As we reach the end of the school holidays, many parents will be feeling exhausted after running around with their children for two weeks.

The children, however, will probably still appear energised and ready for their next adventure with no hint of tiring out. This endless energy that children seem to have has been the subject of a new scientific study and the results show what every parent already knows - the energy levels of children are greater than those of even professional endurance athletes.

Published in the journal Frontiers in Physiology the research compared the energy output and post-exercise recovery rates from children aged 8-12, untrained adults, and endurance athletes aged 19-27.

The children and untrained adults had not been participants in regular vigorous physical activity before. The endurance athletes were all national-level competitors in triathlons or long-distance running and cycling that trained more than six times a week.

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The volunteers were asked to carry out two cycling-based exercise tasks staggered over two different days, one was to measure their aerobic metabolism and the other their anaerobic capabilities.

Aerobic means with oxygen and aerobic exercise stimulates the body so that the heart rate and breathing rate increase in a way that can be sustained for the exercise session.

The body is able to pump oxygenated blood around the body, which delivers the oxygen required to the muscles working in the exercise.

The aerobic exercise test involved having the volunteers sprint on a bicycle which was set up to provide resistance against their pedalling for seven seconds. After this quick session, the volunteers were given a one-minute recovery period before starting again.

Anaerobic exercise is a high-intensity but short-lasting activity where the body's demand for oxygen exceeds the supply of oxygen available.

The body copes by relying on energy sources that are stored in the muscles and this results in a by-product being produced called lactic acid. Too much lactic acid accumulating in the muscles from anaerobic exercise results in the muscles starting to fatigue.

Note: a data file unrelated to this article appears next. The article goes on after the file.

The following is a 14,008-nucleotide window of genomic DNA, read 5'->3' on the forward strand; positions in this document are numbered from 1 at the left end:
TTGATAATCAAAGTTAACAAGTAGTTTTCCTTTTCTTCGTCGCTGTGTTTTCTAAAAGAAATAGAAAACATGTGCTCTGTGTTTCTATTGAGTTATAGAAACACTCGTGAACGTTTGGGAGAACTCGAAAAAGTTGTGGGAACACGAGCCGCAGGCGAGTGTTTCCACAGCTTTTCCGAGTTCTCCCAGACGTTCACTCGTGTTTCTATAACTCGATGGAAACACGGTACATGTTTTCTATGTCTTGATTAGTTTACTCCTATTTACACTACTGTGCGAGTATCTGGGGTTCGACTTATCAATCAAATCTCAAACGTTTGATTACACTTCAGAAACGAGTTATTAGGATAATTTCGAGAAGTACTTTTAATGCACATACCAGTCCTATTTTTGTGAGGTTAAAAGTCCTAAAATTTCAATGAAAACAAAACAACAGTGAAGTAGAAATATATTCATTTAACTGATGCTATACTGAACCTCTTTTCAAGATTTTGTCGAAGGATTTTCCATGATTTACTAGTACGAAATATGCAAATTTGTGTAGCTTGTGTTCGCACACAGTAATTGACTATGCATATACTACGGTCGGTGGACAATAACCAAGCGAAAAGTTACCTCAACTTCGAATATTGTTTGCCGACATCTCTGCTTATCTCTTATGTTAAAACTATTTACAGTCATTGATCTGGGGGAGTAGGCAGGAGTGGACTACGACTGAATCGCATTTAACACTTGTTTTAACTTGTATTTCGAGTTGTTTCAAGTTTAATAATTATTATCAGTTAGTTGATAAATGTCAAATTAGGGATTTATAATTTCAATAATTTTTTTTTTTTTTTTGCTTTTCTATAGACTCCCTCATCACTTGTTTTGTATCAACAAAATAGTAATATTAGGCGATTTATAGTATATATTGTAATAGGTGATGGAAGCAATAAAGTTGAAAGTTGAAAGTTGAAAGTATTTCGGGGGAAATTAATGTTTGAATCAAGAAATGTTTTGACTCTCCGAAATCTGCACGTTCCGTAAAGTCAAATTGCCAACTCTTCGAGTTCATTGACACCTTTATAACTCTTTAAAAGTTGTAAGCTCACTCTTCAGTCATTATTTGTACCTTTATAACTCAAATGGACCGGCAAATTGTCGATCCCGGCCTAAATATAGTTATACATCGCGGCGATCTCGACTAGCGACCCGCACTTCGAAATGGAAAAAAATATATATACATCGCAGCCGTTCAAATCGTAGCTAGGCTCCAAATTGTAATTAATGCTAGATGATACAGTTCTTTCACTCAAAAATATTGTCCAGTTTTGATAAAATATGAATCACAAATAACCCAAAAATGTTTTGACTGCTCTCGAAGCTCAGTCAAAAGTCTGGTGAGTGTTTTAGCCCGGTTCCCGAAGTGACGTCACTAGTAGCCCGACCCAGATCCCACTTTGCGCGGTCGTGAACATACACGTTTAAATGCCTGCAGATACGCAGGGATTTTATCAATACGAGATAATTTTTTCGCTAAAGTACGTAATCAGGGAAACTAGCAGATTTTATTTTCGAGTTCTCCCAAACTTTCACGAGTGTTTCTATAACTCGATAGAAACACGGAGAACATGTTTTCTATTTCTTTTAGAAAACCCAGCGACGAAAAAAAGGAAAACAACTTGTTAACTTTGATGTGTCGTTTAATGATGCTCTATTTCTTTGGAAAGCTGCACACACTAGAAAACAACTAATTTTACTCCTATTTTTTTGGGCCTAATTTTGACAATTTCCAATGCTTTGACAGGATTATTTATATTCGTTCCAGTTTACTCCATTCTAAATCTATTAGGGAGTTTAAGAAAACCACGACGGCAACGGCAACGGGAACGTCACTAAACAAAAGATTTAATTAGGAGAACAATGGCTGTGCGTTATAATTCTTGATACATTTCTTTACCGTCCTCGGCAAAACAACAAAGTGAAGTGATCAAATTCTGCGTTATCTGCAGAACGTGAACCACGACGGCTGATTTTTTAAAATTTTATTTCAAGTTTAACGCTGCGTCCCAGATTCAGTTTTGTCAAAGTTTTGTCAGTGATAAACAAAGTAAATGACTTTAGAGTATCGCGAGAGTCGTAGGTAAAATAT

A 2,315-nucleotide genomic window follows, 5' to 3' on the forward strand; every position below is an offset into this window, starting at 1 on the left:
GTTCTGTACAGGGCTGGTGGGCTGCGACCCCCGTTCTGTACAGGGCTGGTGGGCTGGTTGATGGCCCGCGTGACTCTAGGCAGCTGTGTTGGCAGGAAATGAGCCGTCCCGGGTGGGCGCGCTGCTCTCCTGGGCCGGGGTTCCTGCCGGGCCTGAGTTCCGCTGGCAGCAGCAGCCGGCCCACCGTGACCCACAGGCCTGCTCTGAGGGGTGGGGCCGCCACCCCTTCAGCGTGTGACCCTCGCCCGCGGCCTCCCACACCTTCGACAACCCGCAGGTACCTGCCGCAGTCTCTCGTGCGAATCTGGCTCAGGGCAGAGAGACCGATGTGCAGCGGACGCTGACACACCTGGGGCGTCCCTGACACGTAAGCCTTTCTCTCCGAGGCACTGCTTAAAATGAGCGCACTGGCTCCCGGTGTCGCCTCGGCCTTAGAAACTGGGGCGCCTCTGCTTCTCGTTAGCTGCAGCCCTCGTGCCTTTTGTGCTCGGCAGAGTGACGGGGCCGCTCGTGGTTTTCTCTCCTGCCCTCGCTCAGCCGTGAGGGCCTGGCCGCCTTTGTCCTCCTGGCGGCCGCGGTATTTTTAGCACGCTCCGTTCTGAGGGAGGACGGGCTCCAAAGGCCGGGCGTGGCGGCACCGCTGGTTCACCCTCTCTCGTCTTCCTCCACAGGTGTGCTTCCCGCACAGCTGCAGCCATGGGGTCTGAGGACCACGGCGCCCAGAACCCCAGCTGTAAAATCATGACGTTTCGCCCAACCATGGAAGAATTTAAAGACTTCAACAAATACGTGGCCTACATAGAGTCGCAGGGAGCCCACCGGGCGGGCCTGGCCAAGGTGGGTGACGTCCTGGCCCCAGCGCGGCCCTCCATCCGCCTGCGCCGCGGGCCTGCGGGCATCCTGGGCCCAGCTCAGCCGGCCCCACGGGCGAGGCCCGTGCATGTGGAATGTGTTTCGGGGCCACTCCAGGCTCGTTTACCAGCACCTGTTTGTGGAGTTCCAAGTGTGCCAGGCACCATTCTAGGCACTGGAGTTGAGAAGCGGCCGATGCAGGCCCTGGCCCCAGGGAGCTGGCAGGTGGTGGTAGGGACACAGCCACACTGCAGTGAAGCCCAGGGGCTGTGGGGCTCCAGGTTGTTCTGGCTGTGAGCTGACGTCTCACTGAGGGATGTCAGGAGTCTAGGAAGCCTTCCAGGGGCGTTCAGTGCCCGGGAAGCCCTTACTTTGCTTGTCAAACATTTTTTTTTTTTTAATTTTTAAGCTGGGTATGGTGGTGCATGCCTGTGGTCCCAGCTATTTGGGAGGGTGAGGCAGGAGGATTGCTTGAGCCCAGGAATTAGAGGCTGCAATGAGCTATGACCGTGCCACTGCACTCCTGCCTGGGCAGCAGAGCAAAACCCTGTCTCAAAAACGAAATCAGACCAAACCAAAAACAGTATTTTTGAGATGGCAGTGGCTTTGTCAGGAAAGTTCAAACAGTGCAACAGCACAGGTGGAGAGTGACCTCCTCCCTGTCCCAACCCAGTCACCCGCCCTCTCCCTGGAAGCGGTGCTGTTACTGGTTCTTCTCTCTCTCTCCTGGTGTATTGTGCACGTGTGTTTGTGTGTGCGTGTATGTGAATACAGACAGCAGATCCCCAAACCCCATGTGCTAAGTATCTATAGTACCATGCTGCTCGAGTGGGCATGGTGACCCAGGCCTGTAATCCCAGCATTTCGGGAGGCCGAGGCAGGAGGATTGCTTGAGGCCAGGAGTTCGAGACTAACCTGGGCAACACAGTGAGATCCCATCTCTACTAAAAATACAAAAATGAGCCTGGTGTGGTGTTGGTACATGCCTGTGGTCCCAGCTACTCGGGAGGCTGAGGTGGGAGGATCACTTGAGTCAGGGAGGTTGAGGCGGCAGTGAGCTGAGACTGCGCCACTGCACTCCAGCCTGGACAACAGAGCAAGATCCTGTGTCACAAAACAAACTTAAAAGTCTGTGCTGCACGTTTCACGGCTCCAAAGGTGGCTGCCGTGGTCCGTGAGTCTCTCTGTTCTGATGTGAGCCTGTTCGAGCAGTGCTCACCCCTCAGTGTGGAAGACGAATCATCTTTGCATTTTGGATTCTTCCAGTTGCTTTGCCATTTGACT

The anaerobic exercise test involved the volunteers cycling as fast as they could for 30 seconds non-stop using a method known as the Wingate Cycle Test.

During and after each test, the volunteers had their heart rate, oxygen levels, acidosis and blood lactate levels measured, which assessed both how their bodies produced energy as well as how they recovered from exercise.

The results were fascinating - in all of the tests, the children outperformed the adults in both how much energy they had and how quickly they recovered after an activity.

The study found that children are able to utilise aerobic metabolism more than adults during exercise, which resulted in them being less tired during the high-intensity activities.

The children's heart-rate recovery and ability to remove blood lactate also recovered more quickly than the endurance athletes, meaning that their anaerobic metabolism was also superior and their muscles fatigued less.

The only area where the athletes beat the children was in the amount of power they were able to create due to their larger and stronger muscles.

Although the study only used a relatively small number of participants, its results support other studies that have looked at how children seem to be able to sustain large amounts of exercise and recover quickly from high-intensity activities.

The good news is, the science suggests that the more aerobic or cardio training adults can do, the more childlike they can train their bodies to be.

The bad news is, the almost infinite energy source that children seem to have will continue to exhaust their parents for years to come.

Dr Michelle Dickinson, creator of Nanogirl, is a nanotechnologist who is passionate about getting Kiwis hooked on science and engineering. Tweet her your science questions @medickinson